From there he fled to Brazil, where he was arrested in 2007. In 2009 then-president Lula granted him political refugee status while still in prison.

Battisti was released from prison last Wednesday,

Cesare Battisti was released from a Brazil prison Wednesday after the Supreme Court rejected the extradition request—a decision that sparked outrage and indignation among Italian government officials, who had been pushing for years that Mr. Battisti be sent back to Italy to serve a lifetime prison sentence. The Italian government said Thursday that it was planning to appeal the decision with the International Court of Justice in The Hague.

The court’s decision “wounds our sense of justice and also those who have suffered in those cases,” Prime Minister Silvio Berlusconi told reporters.

He was released from prison on June 9 by order of the Brazilian Supreme Court.

Battisti Walks as Brazil Rejects Italy’s Appeal
Supreme court turns down attempt to overturn Lula’s decision not to extradite former terrorist
, h/t Gates of Vienna

Cross-posted at Real Clear World.


Bolivia Defense Ministry invites accused Iranian terrorist mastermind, then disinvites him

Wednesday, June 1st, 2011

iran, whose embassy in Bolivia is the largest in our hemisphere, sent Defense Minister Ahmad Vahidi to Bolivia at the Bolivian Defense Ministry’s invitation.

While in Bolivia, Vahidi attended a ceremony with President Evo Morales,

The article does not touch on the question of what the nature of Vahidi’s visit to the BDM would be. However, apparently Argentinian officials must have protested, because Bolivia’s foreign minister wrote a letter of apology to the Argentinian foreign minister, and Vahidi was sent out of the country. The apology claimed that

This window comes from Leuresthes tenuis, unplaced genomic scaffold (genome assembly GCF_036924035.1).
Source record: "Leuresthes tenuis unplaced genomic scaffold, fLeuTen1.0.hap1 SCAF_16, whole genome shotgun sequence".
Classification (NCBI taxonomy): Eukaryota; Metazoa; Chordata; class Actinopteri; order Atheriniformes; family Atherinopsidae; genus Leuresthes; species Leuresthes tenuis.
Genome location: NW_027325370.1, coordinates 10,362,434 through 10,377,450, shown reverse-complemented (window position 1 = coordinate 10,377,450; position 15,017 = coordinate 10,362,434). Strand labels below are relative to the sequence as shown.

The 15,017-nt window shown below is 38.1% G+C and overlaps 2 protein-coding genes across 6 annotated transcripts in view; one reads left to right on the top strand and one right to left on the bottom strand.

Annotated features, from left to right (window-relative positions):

The invitation . . . had been issued by the Bolivian defence ministry which did not know the background to the case and had not co-ordinated with other departments.

Vahidi is wanted for being behind the AMIA bombing.

Iran minister accused of planning Argentina Jewish center bombing told to leave Bolivia
Bolivia sends letter of apology to Argentina for inviting Iranian Defense Minister Ahmad Vahidi, who is accused by Argentina of planning the 1994 bombing of a Jewish center that killed 85.
(Hat tip: Jewish Bro’s Twitter feed.)

Argentina had previously protested Vahidi’s appointment as Defense Minister, which Iran carefully ignored.

Vahidi is not the only Iranian accused of being connected to the AMIA bombing who travels to Latin America. As you may recall, Mohsen Rabbani, who is also wanted for the bombings, is recruiting in Brazil, Argentina, Chile, Colombia, Costa Rica, and Mexico.

Argentina continues to press the case on the 1994 AMIA and the 1992 Israeli embassy bombings.

Cross-posted at Real Clear World.


Hispan TV: Iran-Cuba joint propaganda effort

Tuesday, May 17th, 2011

Via Latin American Thought,

The fight for hearts and minds reached a new level on 3 May, when Cuba and Iran announced plans to increase media cooperation via Iranian run Spanish language news network Hispan TV. Hispan TV was launched last week eight months after a September 2010 announcement from Iranian state officials announcing the importance of increasing awareness of Iran’s “ideological legitimacy”.

But why Spanish? The Guardian reports that Ezatollah Zarqami, the head of Iranian State TV, says because half of the world speaks Spanish.


The answer most likely has to do with the intended audience. Launching a Spanish language network clearly targets the Spanish speaking world, the majority of which resides in Latin America. It is an example of the type of soft power information campaigns that many governments are undertaking in efforts to promote policy, improve public diplomacy, and have a say in the information madhouse that exists today.

While the goal of this venture supposedly is “the reflection of first-hand, authentic news“, Cuban Colada points out that

Iran, Syria, Cuba, Russia and China are among the 10 worst repressors of the Internet, according to a report by the Committee to Protect Journalists published on Monday. Click here for details.

Notice how the goal was stated as “the reflection”, not the reporting.

Cross-posted at Real Clear World